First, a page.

But in the years since Grote retired in 2012, during the tenures of Anthony Pettiford and Dave Hale, there was high turnover in the department and some of the community-engagement initiatives, such as officers on bikes, went by the wayside. In a News series on police/community relations in 2015, several villagers spoke of feeling that the officers were no longer familiar and the style of policing had changed.

“I’ve noticed a shift,” Carole Cobbs said then. “I’m not feeling the same sense of community policing. I don’t know when it changed but some newer officers don’t seem as friendly or as good at handling people.”

A longtime member of the Human Relations Committee, which at the time heard citizens’ complaints about local police, Joan Chappelle noticed what seemed a more punitive approach to policing than had been the case in the past.

In the past, she said, “There were fewer citations. Enforcement was the exception, conversations were the rule.”

Not all villagers felt that community-minded policing had declined, however. Officers always treated her with respect and kindness, Kathryn Van der Heiden reported, and Joan Horn also praised officers for their helpful behavior.

But dissatisfaction with local policing culminated last month in the outcry following the New Year’s Eve Ball Drop, when four officers attempted to shut down the event shortly after midnight by driving through the crowd with sirens blaring. In the resulting chaos, police chased and attempted to tase a young local man, who was charged with obstructing official business, a felony.

Chief Dave Hale resigned shortly after, and more than 300 community members showed up at a special Council meeting soon after, calling for a more respectful and engaged style of policing. The Village launched an investigation into the incident, and a special Council meeting to report the results of the investigation will take place Feb. 13. Village leaders are also beginning a search for a new chief.

Last week, the Village announced that Brian Carlson, a seven-year veteran of the department, had been hired as interim chief. Carlson cited healing the rift between police and the community as his highest priority, and Village Manager Patti Bates stated that Carlson’s community-minded focus was a main factor in his being hired.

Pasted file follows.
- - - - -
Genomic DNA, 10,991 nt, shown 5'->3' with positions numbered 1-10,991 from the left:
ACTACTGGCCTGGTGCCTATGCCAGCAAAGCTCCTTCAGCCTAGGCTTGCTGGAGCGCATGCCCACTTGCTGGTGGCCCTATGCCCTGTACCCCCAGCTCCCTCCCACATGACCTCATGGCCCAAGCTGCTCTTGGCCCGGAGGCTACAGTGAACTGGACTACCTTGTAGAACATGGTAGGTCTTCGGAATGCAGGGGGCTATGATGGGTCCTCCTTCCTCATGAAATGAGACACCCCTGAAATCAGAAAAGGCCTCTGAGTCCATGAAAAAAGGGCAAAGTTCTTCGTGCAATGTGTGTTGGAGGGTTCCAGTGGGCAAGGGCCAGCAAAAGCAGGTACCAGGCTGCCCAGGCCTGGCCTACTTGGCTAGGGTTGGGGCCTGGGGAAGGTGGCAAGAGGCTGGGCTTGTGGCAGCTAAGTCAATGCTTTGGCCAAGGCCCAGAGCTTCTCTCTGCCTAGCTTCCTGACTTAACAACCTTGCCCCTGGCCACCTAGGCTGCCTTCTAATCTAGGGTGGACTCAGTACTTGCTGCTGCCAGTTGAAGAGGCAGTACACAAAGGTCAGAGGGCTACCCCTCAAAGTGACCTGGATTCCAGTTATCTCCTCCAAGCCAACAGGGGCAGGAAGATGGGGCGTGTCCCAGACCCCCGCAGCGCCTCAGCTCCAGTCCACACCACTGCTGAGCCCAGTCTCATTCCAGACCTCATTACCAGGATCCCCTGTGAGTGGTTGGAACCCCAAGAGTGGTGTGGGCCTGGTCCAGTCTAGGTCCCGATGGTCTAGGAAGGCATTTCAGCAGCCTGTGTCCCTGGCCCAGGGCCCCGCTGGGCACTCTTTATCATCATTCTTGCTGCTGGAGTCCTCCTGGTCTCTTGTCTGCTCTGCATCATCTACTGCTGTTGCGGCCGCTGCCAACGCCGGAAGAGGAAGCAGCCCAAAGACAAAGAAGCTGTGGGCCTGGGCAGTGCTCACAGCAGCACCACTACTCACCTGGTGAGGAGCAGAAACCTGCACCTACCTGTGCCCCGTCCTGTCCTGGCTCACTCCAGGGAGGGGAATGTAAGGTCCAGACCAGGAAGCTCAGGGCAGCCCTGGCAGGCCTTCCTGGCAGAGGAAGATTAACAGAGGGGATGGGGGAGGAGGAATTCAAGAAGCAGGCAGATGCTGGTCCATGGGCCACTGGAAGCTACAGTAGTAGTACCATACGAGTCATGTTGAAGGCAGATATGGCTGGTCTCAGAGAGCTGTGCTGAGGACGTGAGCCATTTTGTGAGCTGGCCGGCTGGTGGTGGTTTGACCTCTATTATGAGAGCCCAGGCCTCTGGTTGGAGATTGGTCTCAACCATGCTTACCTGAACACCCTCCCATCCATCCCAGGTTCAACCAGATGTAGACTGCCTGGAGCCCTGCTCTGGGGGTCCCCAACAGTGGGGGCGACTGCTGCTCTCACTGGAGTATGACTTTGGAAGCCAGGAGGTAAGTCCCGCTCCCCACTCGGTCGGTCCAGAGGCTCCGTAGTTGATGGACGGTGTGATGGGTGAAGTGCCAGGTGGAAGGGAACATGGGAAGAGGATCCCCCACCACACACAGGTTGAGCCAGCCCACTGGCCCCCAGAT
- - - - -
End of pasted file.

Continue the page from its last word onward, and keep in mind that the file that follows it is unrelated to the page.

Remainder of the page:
“One of the important things right now is to try to bridge the gap in understanding between the department and the community. Brian already has a leg up in filling that gap,” she said last week.

Community policing challenges 

On a recent day, Officer Meister was alerted that longtime villager Alan Macbeth had blown a tire out in his old pickup truck and was stranded on Xenia Avenue just north of downtown. When Meister responded to the call, he not only assessed the situation but also was soon under the truck, fixing the tire. (This reporter happened to be driving by.)

Asked later about his decision to go ahead and fix the tire, Meister said, “I know Al Macbeth. If I can help him out and help him get on his way, I’m happy to do that.”

While Meister will go the extra mile with those who need help if he can, he is sometimes frustrated that officers who do so don’t get recognized for their efforts.

“Community policing is hard to evaluate,” he said recently. “It’s easier to evaluate an officer by looking at the number of arrests, and harder to look at the question, ‘How have you helped the community be better?’ ”

Janet Mueller of The 365 Project said recently that that group, which is looking into ways to improve the police/community relationship, shares Meister’s concern.

“What counts is what we count,” she wrote in an email. “If success in community policing is engagement and accountability, then we need to measure these, and include them in reports to the public and in officer evaluations. What we count demonstrates what we value. To shift from traditional policing to community-engaged policing requires a commitment to the philosophy as well as ways to measure it in everyday operations.”